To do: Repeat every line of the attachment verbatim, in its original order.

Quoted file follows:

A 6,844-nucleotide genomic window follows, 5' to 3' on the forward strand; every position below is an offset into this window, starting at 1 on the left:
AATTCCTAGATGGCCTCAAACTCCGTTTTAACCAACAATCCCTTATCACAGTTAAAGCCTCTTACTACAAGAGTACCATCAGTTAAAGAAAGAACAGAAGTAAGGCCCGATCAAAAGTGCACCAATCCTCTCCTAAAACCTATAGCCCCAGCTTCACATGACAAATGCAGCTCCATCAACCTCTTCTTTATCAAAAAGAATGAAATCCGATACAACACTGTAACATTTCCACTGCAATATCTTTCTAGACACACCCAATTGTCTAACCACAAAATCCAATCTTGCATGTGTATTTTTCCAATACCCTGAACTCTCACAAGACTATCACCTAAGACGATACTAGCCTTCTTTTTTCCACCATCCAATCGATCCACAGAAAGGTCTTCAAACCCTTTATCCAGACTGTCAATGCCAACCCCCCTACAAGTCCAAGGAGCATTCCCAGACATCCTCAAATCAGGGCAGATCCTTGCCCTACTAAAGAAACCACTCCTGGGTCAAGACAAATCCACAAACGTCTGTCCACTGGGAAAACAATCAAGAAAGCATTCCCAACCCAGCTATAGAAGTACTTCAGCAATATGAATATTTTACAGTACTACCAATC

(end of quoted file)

A 6,844-nucleotide genomic window follows, 5' to 3' on the forward strand; every position below is an offset into this window, starting at 1 on the left:
AATTCCTAGATGGCCTCAAACTCCGTTTTAACCAACAATCCCTTATCACAGTTAAAGCCTCTTACTACAAGAGTACCATCAGTTAAAGAAAGAACAGAAGTAAGGCCCGATCAAAAGTGCACCAATCCTCTCCTAAAACCTATAGCCCCAGCTTCACATGACAAATGCAGCTCCATCAACCTCTTCTTTATCAAAAAGAATGAAATCCGATACAACACTGTAACATTTCCACTGCAATATCTTTCTAGACACACCCAATTGTCTAACCACAAAATCCAATCTTGCATGTGTATTTTTCCAATACCCTGAACTCTCACAAGACTATCACCTAAGACGATACTAGCCTTCTTTTTTCCACCATCCAATCGATCCACAGAAAGGTCTTCAAACCCTTTATCCAGACTGTCAATGCCAACCCCCCTACAAGTCCAAGGAGCATTCCCAGACATCCTCAAATCAGGGCAGATCCTTGCCCTACTAAAGAAACCACTCCTGGGTCAAGACAAATCCACAAACGTCTGTCCACTGGGAAAACAATCAAGAAAGCATTCCCAACCCAGCTATAGAAGTACTTCAGCAATATGAATATTTTACAGTACTACCAATC